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How redlining impacted Indianapolis

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Indiana Historical Society will continue its redlining series with a virtual panel of local experts Sept. 29.

Indianapolis, like every other city in America, was shaped in the 1930s and ‘40s by redlining maps drawn by the Home Owners’ Loan Corporation, which color-coded areas based on desirability for mortgage lending.

It’s been 83 years since Indianapolis was redlined — three years before the invention of color TV — but the consequences linger.

“What Indianapolis looks like now really is indebted to those maps,” said Paul Mullins, an anthropology professor at IUPUI and one of the panelists for the event at 7 p.m. Sept. 29 on Zoom.

The event — “Making It Local” — is free, but you have to register online.

Mullins said it’s important to understand that redlining represented a shift in discrimination and segregation. Before the 1930s, it was more of an implicit practice by realtors, some city governments, homeowners, etc., but the practice of redlining brought all levels of government into the fold.

Unai Miguel Andres, a data analyst for The Polis Center at IUPUI and a panelist, said one of the obvious ways to observe redlining’s legacy is the race wealth gap because so many African Americans were effectively locked out of homeownership.

The average white family’s wealth is currently almost 10 times that of the average Black family’s wealth, according to Brookings Institution.

About 85% of Indianapolis was graded as “definitely declining” (yellow) or “hazardous” (red) in the 1937 map. At the time, 84% of the city was native-born white and a little more than 13% was African American.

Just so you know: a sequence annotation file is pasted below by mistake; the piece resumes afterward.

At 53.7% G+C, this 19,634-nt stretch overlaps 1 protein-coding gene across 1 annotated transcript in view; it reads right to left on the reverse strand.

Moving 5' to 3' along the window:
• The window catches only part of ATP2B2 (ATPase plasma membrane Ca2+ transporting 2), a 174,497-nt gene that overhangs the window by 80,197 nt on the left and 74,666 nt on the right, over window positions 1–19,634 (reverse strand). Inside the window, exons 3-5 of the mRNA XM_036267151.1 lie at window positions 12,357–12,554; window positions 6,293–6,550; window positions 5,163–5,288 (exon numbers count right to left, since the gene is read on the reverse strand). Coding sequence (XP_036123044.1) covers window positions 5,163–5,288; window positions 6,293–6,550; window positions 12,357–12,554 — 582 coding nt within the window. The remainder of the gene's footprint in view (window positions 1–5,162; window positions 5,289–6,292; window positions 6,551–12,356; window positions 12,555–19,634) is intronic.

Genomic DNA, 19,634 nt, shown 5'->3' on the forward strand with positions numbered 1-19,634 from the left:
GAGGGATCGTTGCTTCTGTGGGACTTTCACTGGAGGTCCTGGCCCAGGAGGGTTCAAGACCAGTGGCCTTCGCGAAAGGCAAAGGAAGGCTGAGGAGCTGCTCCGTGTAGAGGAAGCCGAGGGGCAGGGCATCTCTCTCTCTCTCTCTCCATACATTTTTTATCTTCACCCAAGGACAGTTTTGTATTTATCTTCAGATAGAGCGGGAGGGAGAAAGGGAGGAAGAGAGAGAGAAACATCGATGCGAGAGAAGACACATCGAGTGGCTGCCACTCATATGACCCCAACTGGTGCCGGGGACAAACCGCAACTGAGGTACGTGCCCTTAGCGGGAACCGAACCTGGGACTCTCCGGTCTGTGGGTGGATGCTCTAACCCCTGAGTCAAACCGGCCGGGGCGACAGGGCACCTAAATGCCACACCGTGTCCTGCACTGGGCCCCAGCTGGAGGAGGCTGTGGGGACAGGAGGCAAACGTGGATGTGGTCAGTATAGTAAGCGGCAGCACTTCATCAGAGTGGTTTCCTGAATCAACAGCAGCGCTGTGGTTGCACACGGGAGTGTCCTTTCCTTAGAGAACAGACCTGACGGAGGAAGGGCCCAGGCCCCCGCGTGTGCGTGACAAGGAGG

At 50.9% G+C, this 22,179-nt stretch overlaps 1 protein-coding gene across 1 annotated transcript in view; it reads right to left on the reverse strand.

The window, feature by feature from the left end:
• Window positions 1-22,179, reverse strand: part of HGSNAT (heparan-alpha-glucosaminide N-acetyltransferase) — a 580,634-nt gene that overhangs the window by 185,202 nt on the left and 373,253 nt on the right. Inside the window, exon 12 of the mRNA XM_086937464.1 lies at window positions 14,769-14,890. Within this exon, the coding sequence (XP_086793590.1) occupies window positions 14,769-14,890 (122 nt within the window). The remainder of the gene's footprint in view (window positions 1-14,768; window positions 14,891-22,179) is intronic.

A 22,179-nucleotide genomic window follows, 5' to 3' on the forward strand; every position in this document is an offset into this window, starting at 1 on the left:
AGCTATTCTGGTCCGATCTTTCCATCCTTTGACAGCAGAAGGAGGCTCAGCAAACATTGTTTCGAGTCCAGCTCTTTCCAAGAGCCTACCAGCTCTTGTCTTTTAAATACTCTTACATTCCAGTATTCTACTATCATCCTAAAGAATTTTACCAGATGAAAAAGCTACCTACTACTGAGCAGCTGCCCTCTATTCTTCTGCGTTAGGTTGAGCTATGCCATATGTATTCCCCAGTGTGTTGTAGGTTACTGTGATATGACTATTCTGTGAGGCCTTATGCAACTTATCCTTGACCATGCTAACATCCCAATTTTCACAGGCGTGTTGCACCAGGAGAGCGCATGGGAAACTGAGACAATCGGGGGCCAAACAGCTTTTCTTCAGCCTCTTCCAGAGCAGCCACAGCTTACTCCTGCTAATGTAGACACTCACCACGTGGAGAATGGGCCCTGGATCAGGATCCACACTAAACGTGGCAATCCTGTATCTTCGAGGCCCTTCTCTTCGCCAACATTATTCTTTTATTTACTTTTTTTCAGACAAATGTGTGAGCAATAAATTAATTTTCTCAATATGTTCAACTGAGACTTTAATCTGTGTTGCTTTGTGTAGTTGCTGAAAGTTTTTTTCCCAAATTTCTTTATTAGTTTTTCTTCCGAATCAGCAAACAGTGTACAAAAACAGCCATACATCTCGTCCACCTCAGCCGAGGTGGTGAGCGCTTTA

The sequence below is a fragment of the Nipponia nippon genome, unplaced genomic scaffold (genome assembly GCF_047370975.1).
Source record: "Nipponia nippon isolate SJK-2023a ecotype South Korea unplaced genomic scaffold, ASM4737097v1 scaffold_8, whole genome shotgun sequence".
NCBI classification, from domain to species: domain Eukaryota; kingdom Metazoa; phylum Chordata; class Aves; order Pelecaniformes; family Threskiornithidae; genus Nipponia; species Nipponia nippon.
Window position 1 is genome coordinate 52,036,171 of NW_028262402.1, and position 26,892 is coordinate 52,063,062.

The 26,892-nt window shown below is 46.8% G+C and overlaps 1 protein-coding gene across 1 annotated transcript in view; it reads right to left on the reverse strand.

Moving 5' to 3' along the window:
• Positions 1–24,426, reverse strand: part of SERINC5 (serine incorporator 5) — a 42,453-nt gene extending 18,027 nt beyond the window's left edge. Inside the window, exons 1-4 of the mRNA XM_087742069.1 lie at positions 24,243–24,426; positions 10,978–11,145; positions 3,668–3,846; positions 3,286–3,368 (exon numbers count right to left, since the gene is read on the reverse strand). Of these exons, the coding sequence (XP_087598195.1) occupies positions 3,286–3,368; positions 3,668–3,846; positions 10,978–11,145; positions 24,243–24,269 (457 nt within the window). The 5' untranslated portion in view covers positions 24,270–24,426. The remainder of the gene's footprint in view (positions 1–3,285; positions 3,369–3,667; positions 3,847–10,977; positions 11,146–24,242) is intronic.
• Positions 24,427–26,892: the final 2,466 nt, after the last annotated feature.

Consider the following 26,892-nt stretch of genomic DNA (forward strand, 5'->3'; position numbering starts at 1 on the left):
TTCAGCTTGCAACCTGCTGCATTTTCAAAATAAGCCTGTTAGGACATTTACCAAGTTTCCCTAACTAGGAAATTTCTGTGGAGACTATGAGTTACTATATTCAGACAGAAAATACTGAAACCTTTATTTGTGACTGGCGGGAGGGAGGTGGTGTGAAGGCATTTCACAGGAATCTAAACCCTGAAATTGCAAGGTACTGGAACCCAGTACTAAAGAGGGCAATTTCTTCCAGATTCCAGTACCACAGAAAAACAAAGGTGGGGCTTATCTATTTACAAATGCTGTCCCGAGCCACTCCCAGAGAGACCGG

Almost all of the area immediately surrounding downtown was either yellow or red. Most of the pockets of blue — designated as “still desirable” areas — were to the north and south. Only 5% of the city was “best,” denoted by green.

Jordan Ryan, an architectural archivist at Indiana Historical Society, recently superimposed a map of Interstates 65 and 70 on top of the redlining map, which shows the highways almost exclusively cut into red areas as they snake through downtown.

Stacia Murphy, an equity fellow at Kheprw Institute, said developing an understanding of the historical factors that helped shape Indianapolis will hopefully inspire new ways of thinking about solutions.

“I want people to realize that we have a wealth of community intelligence to draw from as it takes a diversity of perspectives to advance solutions that are sustainable,” she said.

The next part of the redlining series — “Developing the City” — is Oct. 27 and will look at how redlining influenced architecture, transit and urban planning.

The final panel — “Creating Equity Today” — will explore ways to create more equitable housing markets.

Indiana Historical Society invited Johns Hopkins University professor Nathan Connolly to lay the foundation for redlining last month. That video is on the organization’s YouTube page.

Contact staff writer Tyler Fenwick at 317-762-7853. Follow him on Twitter @Ty_Fenwick.

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